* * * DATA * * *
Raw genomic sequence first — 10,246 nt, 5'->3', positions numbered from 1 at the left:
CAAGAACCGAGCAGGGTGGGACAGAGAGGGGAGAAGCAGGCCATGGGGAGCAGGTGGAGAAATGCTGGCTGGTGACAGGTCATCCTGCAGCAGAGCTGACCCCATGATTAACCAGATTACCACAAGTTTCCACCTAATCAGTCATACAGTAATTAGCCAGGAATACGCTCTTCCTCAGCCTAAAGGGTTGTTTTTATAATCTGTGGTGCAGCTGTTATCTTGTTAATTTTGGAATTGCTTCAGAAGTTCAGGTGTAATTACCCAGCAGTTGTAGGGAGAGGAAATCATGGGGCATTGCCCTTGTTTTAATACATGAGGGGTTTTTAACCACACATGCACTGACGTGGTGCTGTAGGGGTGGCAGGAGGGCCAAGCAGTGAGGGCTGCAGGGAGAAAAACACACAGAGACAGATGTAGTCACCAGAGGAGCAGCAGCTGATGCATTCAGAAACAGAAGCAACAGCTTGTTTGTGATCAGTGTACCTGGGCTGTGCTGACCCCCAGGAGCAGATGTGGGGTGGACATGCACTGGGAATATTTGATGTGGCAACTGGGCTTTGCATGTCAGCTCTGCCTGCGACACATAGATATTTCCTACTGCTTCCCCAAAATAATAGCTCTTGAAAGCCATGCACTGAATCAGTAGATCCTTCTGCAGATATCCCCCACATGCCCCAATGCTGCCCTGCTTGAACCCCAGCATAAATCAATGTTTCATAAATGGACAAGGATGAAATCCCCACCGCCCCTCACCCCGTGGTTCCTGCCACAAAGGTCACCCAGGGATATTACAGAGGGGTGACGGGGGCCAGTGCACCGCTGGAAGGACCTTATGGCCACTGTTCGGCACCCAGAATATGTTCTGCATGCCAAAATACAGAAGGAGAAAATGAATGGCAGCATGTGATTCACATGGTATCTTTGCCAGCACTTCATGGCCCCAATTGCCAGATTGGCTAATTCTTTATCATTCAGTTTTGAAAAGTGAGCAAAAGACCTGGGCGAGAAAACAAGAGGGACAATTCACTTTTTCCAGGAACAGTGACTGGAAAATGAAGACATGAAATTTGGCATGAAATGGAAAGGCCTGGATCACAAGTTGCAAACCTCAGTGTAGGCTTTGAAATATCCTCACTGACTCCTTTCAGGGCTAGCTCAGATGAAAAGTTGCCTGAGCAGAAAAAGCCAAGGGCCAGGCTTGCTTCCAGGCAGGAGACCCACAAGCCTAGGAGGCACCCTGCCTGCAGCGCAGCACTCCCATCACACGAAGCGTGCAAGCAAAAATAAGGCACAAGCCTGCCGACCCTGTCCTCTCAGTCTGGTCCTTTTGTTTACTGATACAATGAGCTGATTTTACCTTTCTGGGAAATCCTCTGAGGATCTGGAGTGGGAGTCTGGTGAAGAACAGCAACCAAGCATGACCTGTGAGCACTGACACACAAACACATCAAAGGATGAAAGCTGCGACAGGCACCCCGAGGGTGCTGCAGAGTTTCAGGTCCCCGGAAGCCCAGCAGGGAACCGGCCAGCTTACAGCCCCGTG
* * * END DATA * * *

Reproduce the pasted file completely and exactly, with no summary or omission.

Raw genomic sequence first — 10,246 nt, 5'->3', positions numbered from 1 at the left:
CAAGAACCGAGCAGGGTGGGACAGAGAGGGGAGAAGCAGGCCATGGGGAGCAGGTGGAGAAATGCTGGCTGGTGACAGGTCATCCTGCAGCAGAGCTGACCCCATGATTAACCAGATTACCACAAGTTTCCACCTAATCAGTCATACAGTAATTAGCCAGGAATACGCTCTTCCTCAGCCTAAAGGGTTGTTTTTATAATCTGTGGTGCAGCTGTTATCTTGTTAATTTTGGAATTGCTTCAGAAGTTCAGGTGTAATTACCCAGCAGTTGTAGGGAGAGGAAATCATGGGGCATTGCCCTTGTTTTAATACATGAGGGGTTTTTAACCACACATGCACTGACGTGGTGCTGTAGGGGTGGCAGGAGGGCCAAGCAGTGAGGGCTGCAGGGAGAAAAACACACAGAGACAGATGTAGTCACCAGAGGAGCAGCAGCTGATGCATTCAGAAACAGAAGCAACAGCTTGTTTGTGATCAGTGTACCTGGGCTGTGCTGACCCCCAGGAGCAGATGTGGGGTGGACATGCACTGGGAATATTTGATGTGGCAACTGGGCTTTGCATGTCAGCTCTGCCTGCGACACATAGATATTTCCTACTGCTTCCCCAAAATAATAGCTCTTGAAAGCCATGCACTGAATCAGTAGATCCTTCTGCAGATATCCCCCACATGCCCCAATGCTGCCCTGCTTGAACCCCAGCATAAATCAATGTTTCATAAATGGACAAGGATGAAATCCCCACCGCCCCTCACCCCGTGGTTCCTGCCACAAAGGTCACCCAGGGATATTACAGAGGGGTGACGGGGGCCAGTGCACCGCTGGAAGGACCTTATGGCCACTGTTCGGCACCCAGAATATGTTCTGCATGCCAAAATACAGAAGGAGAAAATGAATGGCAGCATGTGATTCACATGGTATCTTTGCCAGCACTTCATGGCCCCAATTGCCAGATTGGCTAATTCTTTATCATTCAGTTTTGAAAAGTGAGCAAAAGACCTGGGCGAGAAAACAAGAGGGACAATTCACTTTTTCCAGGAACAGTGACTGGAAAATGAAGACATGAAATTTGGCATGAAATGGAAAGGCCTGGATCACAAGTTGCAAACCTCAGTGTAGGCTTTGAAATATCCTCACTGACTCCTTTCAGGGCTAGCTCAGATGAAAAGTTGCCTGAGCAGAAAAAGCCAAGGGCCAGGCTTGCTTCCAGGCAGGAGACCCACAAGCCTAGGAGGCACCCTGCCTGCAGCGCAGCACTCCCATCACACGAAGCGTGCAAGCAAAAATAAGGCACAAGCCTGCCGACCCTGTCCTCTCAGTCTGGTCCTTTTGTTTACTGATACAATGAGCTGATTTTACCTTTCTGGGAAATCCTCTGAGGATCTGGAGTGGGAGTCTGGTGAAGAACAGCAACCAAGCATGACCTGTGAGCACTGACACACAAACACATCAAAGGATGAAAGCTGCGACAGGCACCCCGAGGGTGCTGCAGAGTTTCAGGTCCCCGGAAGCCCAGCAGGGAACCGGCCAGCTTACAGCCCCGTG